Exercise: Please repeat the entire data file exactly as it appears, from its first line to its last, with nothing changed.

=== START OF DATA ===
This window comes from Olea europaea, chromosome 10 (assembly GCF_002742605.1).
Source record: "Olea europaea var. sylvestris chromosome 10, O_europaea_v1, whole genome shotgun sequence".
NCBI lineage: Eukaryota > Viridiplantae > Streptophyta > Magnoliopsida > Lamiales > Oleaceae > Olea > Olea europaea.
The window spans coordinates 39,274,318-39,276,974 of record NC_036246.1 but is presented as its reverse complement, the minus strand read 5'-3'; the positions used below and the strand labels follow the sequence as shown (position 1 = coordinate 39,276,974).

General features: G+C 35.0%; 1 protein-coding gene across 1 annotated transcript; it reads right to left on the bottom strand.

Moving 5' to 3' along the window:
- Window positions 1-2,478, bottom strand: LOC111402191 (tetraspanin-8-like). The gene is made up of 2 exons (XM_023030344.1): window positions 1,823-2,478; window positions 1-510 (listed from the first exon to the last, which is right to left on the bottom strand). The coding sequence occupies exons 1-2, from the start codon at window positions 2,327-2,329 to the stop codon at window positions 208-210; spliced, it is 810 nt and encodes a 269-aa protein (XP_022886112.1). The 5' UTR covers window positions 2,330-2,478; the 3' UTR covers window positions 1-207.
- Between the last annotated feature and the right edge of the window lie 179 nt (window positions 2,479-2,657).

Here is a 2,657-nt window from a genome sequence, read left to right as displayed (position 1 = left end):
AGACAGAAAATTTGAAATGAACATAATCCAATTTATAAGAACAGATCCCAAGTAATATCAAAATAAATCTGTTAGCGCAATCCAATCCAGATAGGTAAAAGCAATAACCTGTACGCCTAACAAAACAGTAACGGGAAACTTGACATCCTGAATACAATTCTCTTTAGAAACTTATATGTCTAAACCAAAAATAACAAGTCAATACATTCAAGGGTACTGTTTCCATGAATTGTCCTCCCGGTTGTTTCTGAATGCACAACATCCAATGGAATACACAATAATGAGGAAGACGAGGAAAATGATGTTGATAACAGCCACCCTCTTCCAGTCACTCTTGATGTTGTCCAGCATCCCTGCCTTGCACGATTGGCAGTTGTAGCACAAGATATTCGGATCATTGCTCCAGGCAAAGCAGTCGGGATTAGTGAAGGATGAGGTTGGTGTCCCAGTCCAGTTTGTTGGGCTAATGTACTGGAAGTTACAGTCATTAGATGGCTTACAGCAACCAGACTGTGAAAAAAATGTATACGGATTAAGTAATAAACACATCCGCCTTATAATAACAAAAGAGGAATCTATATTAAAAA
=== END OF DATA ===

This window comes from Olea europaea, chromosome 10 (assembly GCF_002742605.1).
Source record: "Olea europaea var. sylvestris chromosome 10, O_europaea_v1, whole genome shotgun sequence".
NCBI lineage: Eukaryota > Viridiplantae > Streptophyta > Magnoliopsida > Lamiales > Oleaceae > Olea > Olea europaea.
The window spans coordinates 39,274,318-39,276,974 of record NC_036246.1 but is presented as its reverse complement, the minus strand read 5'-3'; the positions used below and the strand labels follow the sequence as shown (position 1 = coordinate 39,276,974).

General features: G+C 35.0%; 1 protein-coding gene across 1 annotated transcript; it reads right to left on the bottom strand.

Moving 5' to 3' along the window:
- Window positions 1-2,478, bottom strand: LOC111402191 (tetraspanin-8-like). The gene is made up of 2 exons (XM_023030344.1): window positions 1,823-2,478; window positions 1-510 (listed from the first exon to the last, which is right to left on the bottom strand). The coding sequence occupies exons 1-2, from the start codon at window positions 2,327-2,329 to the stop codon at window positions 208-210; spliced, it is 810 nt and encodes a 269-aa protein (XP_022886112.1). The 5' UTR covers window positions 2,330-2,478; the 3' UTR covers window positions 1-207.
- Between the last annotated feature and the right edge of the window lie 179 nt (window positions 2,479-2,657).

Here is a 2,657-nt window from a genome sequence, read left to right as displayed (position 1 = left end):
AGACAGAAAATTTGAAATGAACATAATCCAATTTATAAGAACAGATCCCAAGTAATATCAAAATAAATCTGTTAGCGCAATCCAATCCAGATAGGTAAAAGCAATAACCTGTACGCCTAACAAAACAGTAACGGGAAACTTGACATCCTGAATACAATTCTCTTTAGAAACTTATATGTCTAAACCAAAAATAACAAGTCAATACATTCAAGGGTACTGTTTCCATGAATTGTCCTCCCGGTTGTTTCTGAATGCACAACATCCAATGGAATACACAATAATGAGGAAGACGAGGAAAATGATGTTGATAACAGCCACCCTCTTCCAGTCACTCTTGATGTTGTCCAGCATCCCTGCCTTGCACGATTGGCAGTTGTAGCACAAGATATTCGGATCATTGCTCCAGGCAAAGCAGTCGGGATTAGTGAAGGATGAGGTTGGTGTCCCAGTCCAGTTTGTTGGGCTAATGTACTGGAAGTTACAGTCATTAGATGGCTTACAGCAACCAGACTGTGAAAAAAATGTATACGGATTAAGTAATAAACACATCCGCCTTATAATAACAAAAGAGGAATCTATATTAAAAA